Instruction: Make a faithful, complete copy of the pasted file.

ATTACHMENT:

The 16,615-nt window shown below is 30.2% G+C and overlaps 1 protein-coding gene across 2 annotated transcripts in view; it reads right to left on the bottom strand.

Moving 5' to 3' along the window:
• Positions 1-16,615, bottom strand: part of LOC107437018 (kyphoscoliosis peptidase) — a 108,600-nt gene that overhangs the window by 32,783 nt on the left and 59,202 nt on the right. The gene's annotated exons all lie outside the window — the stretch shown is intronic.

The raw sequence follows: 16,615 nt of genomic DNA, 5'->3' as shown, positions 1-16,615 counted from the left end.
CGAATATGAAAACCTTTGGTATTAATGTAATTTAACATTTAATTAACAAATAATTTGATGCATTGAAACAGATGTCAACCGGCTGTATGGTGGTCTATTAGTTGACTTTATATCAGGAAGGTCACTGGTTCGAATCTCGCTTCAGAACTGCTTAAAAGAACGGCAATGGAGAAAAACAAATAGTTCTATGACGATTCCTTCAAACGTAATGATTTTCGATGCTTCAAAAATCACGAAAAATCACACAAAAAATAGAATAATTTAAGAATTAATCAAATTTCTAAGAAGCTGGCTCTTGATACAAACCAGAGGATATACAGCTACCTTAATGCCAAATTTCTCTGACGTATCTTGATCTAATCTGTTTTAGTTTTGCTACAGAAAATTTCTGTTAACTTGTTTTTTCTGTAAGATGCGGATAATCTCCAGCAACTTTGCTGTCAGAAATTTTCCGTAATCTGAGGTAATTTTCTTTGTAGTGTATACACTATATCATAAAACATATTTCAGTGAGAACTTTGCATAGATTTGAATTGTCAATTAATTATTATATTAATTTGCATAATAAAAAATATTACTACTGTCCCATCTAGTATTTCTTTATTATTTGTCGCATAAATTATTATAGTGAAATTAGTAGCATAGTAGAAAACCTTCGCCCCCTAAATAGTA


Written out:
The 16,615-nt window shown below is 30.2% G+C and overlaps 1 protein-coding gene across 2 annotated transcripts in view; it reads right to left on the bottom strand.

Moving 5' to 3' along the window:
• Positions 1-16,615, bottom strand: part of LOC107437018 (kyphoscoliosis peptidase) — a 108,600-nt gene that overhangs the window by 32,783 nt on the left and 59,202 nt on the right. The gene's annotated exons all lie outside the window — the stretch shown is intronic.

The raw sequence follows: 16,615 nt of genomic DNA, 5'->3' as shown, positions 1-16,615 counted from the left end.
CGAATATGAAAACCTTTGGTATTAATGTAATTTAACATTTAATTAACAAATAATTTGATGCATTGAAACAGATGTCAACCGGCTGTATGGTGGTCTATTAGTTGACTTTATATCAGGAAGGTCACTGGTTCGAATCTCGCTTCAGAACTGCTTAAAAGAACGGCAATGGAGAAAAACAAATAGTTCTATGACGATTCCTTCAAACGTAATGATTTTCGATGCTTCAAAAATCACGAAAAATCACACAAAAAATAGAATAATTTAAGAATTAATCAAATTTCTAAGAAGCTGGCTCTTGATACAAACCAGAGGATATACAGCTACCTTAATGCCAAATTTCTCTGACGTATCTTGATCTAATCTGTTTTAGTTTTGCTACAGAAAATTTCTGTTAACTTGTTTTTTCTGTAAGATGCGGATAATCTCCAGCAACTTTGCTGTCAGAAATTTTCCGTAATCTGAGGTAATTTTCTTTGTAGTGTATACACTATATCATAAAACATATTTCAGTGAGAACTTTGCATAGATTTGAATTGTCAATTAATTATTATATTAATTTGCATAATAAAAAATATTACTACTGTCCCATCTAGTATTTCTTTATTATTTGTCGCATAAATTATTATAGTGAAATTAGTAGCATAGTAGAAAACCTTCGCCCCCTAAATAGTA